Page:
My family and I are taking a summer break in Le Perche—a rural area of rolling hills, thick forests, sturdy farms, Percheron (a breed of magnificent, highly intelligent draft horses) and grazing cattle located a couple of hours Southwest of Paris. Known for exquisite mushrooms, snails, artisanal cheeses and breads, Le Perche is far off the typical tourist routes of Lower Normandy.
The tiny villages that dot the countryside here are mostly workmanlike. It is largely absent architectural distinctiveness, other than the predominance of groups of cubistic, salt-box-like structures that remind me of vacation-inspired landscape paintings by Picasso and friends from a particular slice of time in history. But, this region has grown on me over time. As I have interacted more and more with its delightful, warmly welcoming people—ever so patient with our nascent, halting French—I have come to relish the subtle charms of Le Perch
The other night, just after driving back from a visit to Chateau Chenonceau in the Loire Valley, we wound our way through a tiny village on our way to a new bistro not too far from the farmhouse we are renting. Through darkening skies and steady rainfall, we found ourselves on a typical main street only wide enough for only one car to pass.
The practice here is for residents to park in front of their homes half on, half off narrow sidewalks in city centers. Pulling the outside two wheels of their cars up on the sidewalk, they leave a little less than half the width of their cars in the main road. When autos traveling in opposite directions approach each other, one driver seeks a gap between two parked vehicles to pull over and allow the other to comfortably pass.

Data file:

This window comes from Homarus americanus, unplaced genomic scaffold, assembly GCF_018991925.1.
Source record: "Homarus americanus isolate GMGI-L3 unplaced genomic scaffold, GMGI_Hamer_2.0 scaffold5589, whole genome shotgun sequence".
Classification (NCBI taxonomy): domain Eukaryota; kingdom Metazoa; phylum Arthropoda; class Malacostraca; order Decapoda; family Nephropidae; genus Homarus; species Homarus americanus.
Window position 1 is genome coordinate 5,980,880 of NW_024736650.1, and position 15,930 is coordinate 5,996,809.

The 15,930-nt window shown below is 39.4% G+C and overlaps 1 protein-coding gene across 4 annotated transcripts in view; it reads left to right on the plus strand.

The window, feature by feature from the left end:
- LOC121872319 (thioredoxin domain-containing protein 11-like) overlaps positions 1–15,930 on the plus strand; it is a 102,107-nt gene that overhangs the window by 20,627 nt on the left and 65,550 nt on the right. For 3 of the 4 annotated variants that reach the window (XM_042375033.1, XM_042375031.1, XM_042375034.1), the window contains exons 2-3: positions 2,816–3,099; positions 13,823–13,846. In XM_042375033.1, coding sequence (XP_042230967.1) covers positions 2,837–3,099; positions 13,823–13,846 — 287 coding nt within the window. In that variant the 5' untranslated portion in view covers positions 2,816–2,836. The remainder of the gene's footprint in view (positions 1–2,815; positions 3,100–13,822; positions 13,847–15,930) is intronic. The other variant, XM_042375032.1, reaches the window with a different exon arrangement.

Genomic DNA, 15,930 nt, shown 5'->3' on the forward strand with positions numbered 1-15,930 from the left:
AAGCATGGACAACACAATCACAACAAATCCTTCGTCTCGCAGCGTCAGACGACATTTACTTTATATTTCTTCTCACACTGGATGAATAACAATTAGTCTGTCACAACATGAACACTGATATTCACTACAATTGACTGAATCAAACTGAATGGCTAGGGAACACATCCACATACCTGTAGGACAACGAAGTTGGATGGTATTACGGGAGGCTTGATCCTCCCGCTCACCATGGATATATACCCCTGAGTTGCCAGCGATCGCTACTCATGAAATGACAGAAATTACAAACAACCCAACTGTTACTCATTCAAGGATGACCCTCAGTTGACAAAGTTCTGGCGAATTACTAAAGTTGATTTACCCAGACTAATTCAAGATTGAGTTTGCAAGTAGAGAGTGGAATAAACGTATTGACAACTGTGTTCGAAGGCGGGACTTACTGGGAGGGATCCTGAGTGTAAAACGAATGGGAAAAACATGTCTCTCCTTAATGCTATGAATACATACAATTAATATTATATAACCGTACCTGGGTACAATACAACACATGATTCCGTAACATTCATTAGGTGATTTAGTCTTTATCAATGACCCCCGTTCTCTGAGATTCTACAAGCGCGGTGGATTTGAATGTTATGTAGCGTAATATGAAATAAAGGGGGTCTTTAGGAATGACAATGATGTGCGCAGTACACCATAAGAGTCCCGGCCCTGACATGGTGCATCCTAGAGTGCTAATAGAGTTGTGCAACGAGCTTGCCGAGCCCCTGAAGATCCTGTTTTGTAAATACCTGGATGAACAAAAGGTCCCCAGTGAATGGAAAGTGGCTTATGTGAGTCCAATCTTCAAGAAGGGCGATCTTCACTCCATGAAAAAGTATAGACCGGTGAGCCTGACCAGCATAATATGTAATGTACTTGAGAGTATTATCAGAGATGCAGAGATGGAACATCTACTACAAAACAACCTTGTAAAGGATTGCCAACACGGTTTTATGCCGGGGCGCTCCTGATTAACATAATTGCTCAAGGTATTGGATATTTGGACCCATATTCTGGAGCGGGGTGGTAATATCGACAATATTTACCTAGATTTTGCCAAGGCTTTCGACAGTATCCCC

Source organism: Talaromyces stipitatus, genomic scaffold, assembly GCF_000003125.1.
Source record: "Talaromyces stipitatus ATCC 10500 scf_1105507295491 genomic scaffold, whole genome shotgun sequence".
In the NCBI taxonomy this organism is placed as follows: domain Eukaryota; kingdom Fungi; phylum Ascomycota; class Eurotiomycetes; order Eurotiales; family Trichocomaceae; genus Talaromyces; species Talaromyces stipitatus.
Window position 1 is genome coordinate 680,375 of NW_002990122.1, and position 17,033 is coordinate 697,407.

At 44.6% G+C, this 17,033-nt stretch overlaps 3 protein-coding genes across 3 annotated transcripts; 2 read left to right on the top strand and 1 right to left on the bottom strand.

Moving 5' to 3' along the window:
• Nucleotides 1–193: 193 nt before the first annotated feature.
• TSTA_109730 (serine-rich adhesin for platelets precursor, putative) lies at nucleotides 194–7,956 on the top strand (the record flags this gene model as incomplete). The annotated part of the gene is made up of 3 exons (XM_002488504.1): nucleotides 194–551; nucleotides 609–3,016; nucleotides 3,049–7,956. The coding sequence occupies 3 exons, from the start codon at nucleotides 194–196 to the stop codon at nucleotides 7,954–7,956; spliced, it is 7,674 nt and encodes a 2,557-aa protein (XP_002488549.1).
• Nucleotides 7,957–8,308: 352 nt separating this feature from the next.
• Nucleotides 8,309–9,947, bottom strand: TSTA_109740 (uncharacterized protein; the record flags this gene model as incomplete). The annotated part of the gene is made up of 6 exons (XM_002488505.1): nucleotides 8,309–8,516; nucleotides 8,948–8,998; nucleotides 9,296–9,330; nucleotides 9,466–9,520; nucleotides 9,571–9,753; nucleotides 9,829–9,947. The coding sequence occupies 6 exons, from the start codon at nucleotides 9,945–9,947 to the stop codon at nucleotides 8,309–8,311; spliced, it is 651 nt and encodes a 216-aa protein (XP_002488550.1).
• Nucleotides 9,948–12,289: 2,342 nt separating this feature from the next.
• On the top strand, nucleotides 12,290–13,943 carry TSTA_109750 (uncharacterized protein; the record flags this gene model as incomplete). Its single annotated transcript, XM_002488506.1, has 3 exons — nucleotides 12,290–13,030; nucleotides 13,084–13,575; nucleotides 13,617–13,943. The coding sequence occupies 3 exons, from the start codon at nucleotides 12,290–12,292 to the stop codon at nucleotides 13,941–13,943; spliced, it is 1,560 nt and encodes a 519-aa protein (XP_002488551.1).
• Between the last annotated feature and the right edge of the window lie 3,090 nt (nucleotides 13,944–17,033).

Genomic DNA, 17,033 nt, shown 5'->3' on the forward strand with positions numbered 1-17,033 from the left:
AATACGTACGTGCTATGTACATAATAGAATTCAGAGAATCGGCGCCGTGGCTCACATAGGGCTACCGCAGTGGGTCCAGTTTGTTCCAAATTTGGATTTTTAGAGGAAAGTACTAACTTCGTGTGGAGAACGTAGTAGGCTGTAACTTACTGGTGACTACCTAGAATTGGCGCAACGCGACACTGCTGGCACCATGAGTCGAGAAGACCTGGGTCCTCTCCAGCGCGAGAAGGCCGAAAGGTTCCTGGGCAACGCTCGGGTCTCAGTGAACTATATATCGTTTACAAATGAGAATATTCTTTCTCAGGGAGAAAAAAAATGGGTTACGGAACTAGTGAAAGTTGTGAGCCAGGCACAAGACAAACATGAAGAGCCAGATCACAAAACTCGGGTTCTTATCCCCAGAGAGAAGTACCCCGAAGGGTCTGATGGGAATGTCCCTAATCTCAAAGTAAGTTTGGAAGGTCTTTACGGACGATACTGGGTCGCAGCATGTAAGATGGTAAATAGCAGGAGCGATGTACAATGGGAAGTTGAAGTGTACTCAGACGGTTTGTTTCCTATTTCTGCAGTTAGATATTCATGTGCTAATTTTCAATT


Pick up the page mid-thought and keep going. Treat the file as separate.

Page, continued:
At just one of those moments, we eased over to the right to make room for an oncoming vehicle. Through the downpour obscuring vision through our front windshield, I noticed a tiny, mud covered, black car just in front of where we waited. Affixed near the upper right hand edge of its rear door, a crisp, clean, white Apple logo decal glistened like a welcome beacon in the glare of our headlights.
This, my friends, is the legacy of Steve Jobs. In a remote village, off the beaten path, thousands of miles away from One Infinite Loop, passionate advocates of Apple proudly display their affection and loyalty to the ideas, innovations and symbolic adventuresomeness put forth by the house that Steve built—against all odds and frequent prognostications of failure.
As those of who know me and follow these musings are aware, my point of view is that when you peel the many layers of leadership back and reduce complexity to essence, great leaders share five core characteristics—vision, authenticity, integrity, audacity and courage.
What more could you say about Steve Jobs. A powerful visionary, truly authentic, a man who walked his talk, had the audacity to go boldly where others failed and the courage to defy conventional wisdom in service of changing the world.
I have no doubt that Apple will continue to lead in and beyond the industries it chooses to compete within. Why? Not only did Steve oversee the creation and growth of a great company, he assembled and molded a powerful, collaborative team of equally, though different, strong leaders who will continue and build upon his legacy.
As he enters the next phase of life and contribution, I wish him nothing but success in thriving in the face of obvious physical challenge. Thank you, Steve, for all that you gave. Thank you even more for showing us that no matter how high and foreboding perceived barriers to realizing our full potential might seem, they are merely inviting gateways to opportunity in the face of true leadership.